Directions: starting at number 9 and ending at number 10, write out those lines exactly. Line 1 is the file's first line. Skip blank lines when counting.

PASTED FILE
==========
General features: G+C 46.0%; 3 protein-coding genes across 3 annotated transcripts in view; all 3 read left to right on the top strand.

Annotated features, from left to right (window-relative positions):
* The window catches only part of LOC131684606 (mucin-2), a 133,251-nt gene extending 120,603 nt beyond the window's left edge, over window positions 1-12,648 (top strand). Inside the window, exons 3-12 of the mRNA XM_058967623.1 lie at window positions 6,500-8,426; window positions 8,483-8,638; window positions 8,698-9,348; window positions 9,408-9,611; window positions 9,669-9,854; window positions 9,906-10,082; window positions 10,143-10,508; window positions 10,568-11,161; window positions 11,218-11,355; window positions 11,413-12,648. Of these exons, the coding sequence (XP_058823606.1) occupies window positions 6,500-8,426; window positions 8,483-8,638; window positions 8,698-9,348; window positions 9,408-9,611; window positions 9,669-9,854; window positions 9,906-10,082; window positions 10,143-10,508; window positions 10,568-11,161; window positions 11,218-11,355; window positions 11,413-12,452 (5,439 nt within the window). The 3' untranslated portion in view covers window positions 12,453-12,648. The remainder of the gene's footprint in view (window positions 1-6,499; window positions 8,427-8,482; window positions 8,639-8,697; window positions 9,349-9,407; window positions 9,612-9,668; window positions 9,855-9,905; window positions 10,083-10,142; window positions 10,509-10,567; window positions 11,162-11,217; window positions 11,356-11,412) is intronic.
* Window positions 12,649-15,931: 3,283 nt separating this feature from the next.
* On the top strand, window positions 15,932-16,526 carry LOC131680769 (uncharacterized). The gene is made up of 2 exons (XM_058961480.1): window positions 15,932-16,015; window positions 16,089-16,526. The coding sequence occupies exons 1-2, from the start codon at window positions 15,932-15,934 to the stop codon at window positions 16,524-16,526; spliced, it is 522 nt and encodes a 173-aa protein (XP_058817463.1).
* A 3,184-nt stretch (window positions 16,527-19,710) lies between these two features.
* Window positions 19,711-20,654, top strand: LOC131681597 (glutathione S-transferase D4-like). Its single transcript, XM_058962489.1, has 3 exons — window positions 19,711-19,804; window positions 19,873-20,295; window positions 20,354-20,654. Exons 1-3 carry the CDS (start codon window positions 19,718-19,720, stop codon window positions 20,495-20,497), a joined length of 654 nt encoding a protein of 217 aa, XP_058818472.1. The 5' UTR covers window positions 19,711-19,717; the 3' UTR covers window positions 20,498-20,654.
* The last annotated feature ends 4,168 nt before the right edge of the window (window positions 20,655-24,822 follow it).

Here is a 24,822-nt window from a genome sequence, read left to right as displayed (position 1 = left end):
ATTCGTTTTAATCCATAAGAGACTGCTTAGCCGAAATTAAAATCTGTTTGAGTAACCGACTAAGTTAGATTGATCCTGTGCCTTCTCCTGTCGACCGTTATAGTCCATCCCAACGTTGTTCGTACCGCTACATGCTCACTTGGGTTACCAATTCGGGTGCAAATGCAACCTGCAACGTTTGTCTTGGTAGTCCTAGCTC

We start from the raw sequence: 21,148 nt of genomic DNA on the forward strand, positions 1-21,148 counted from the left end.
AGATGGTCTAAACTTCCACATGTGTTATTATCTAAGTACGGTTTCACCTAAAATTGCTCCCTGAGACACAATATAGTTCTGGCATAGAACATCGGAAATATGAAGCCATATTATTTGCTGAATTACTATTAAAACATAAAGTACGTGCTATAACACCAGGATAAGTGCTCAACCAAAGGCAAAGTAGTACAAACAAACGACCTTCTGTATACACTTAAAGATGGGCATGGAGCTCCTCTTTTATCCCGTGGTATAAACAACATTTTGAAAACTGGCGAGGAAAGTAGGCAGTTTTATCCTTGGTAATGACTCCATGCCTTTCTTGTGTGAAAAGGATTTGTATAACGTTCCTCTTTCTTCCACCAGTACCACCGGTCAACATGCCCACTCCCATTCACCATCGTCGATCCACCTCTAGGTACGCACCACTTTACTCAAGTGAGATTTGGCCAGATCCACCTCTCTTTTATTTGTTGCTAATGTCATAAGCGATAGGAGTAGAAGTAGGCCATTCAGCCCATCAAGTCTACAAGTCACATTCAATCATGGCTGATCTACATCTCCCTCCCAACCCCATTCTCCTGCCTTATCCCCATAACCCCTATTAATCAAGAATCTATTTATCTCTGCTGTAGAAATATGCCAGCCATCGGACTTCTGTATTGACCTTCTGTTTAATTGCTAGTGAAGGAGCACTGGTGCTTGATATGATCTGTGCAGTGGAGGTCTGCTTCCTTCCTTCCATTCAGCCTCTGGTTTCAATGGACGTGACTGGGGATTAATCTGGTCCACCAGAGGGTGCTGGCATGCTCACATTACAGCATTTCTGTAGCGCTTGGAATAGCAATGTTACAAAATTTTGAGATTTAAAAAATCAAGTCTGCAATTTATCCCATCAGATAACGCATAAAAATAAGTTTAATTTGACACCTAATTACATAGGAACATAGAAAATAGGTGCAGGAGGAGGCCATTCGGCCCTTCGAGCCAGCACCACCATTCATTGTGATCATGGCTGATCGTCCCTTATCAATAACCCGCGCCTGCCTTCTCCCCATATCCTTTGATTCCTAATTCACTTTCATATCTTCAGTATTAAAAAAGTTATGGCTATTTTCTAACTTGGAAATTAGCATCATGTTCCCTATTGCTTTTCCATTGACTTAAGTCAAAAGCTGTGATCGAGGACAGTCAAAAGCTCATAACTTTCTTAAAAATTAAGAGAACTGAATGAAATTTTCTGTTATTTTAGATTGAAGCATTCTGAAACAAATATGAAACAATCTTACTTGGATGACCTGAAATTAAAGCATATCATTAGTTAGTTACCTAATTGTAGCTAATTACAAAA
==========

Here is a 24,822-nt window from a genome sequence, read left to right as displayed (position 1 = left end):
ATTCGTTTTAATCCATAAGAGACTGCTTAGCCGAAATTAAAATCTGTTTGAGTAACCGACTAAGTTAGATTGATCCTGTGCCTTCTCCTGTCGACCGTTATAGTCCATCCCAACGTTGTTCGTACCGCTACATGCTCACTTGGGTTACCAATTCGGGTGCAAATGCAACCTGCAACGTTTGTCTTGGTAGTCCTAGCTC